The second-generation Volkswagen Tiguan is the first all-new model to emerge from the German car-making giant since it became embroiled in the diesel emissions scandal that has led to the recall of more than 11 million cars worldwide.
First revealed at the Frankfurt motor show last September, the neatly styled SUV represents a big break from its highly successful predecessor, not only terms of appearance and engineering but also positioning and ambition.
Having recorded a healthy 2.6 million sales worldwide with the first-generation model since its introduction back in 2007, Volkswagen has decided to expand the range second time around in a bid to extend the reach of the Tiguan into new and potentially lucrative market segments already occupied by various SUV competitors.
The standard five-seat model driven here is just one of three new Tiguan derivatives set to join the Volkswagen line-up in the next two years.
A seven-seat long-wheelbase variant as well and a more sportingly styled coupé are also under development and planned to reach showrooms in 2017 and 2018 respectively, although there remains a question mark over whether the seven-seater will make it to the UK. The Tiguan coupé, however, is a certainty.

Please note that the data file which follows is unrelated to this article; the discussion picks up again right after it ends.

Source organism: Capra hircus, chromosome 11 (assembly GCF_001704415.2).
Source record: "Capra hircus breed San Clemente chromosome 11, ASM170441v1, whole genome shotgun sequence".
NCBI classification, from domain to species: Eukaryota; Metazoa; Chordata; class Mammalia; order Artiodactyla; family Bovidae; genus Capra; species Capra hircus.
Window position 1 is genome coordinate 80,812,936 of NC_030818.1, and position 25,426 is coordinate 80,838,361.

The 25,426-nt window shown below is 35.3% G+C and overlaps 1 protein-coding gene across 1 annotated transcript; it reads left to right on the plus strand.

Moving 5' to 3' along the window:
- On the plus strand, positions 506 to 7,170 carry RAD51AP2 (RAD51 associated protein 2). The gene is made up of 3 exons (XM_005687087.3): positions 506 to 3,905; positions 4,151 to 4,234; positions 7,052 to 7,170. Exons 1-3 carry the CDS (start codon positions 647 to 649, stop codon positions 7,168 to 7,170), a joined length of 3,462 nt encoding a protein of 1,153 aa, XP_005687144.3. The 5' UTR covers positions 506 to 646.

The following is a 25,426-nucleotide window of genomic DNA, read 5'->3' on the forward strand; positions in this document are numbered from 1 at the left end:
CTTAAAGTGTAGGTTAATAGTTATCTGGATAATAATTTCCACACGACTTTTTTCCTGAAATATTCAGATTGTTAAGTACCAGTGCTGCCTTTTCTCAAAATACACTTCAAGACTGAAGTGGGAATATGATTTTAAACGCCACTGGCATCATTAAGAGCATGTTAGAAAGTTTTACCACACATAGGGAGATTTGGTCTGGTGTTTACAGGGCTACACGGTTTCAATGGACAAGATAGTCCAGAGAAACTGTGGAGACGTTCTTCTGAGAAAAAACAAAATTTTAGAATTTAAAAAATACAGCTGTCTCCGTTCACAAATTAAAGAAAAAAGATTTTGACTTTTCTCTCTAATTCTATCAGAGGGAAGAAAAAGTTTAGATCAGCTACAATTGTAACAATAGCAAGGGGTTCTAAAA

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The standard-wheelbase Tiguan has put on 60mm in length and 30mm in width, while in four-wheel-drive guise as driven here, it is a scant 22mm lower than before.
The new Volkswagen will be offered from the start of UK sales with the choice of two turbocharged 2.0-litre four-cylinder engines, although others are planned to follow as production of the second-generation model is ramped up at Volkswagen’s main factory in Wolfsburg, Germany.
Included among the launch line-up, and tested here, is VW’s familiar 2.0 TSI petrol unit, delivering a peak of 178bhp along with 236lb ft between 1500 and 3950rpm.
As with the first-generation model, though, the majority of UK customers are likely to opt for Volkswagen’s widely used diesel engine, which will initially come in just one state of tune, producing 148bhp and 251lb ft in the 2.0 TDI SCR and 2.0 TDI SCR 4Motion.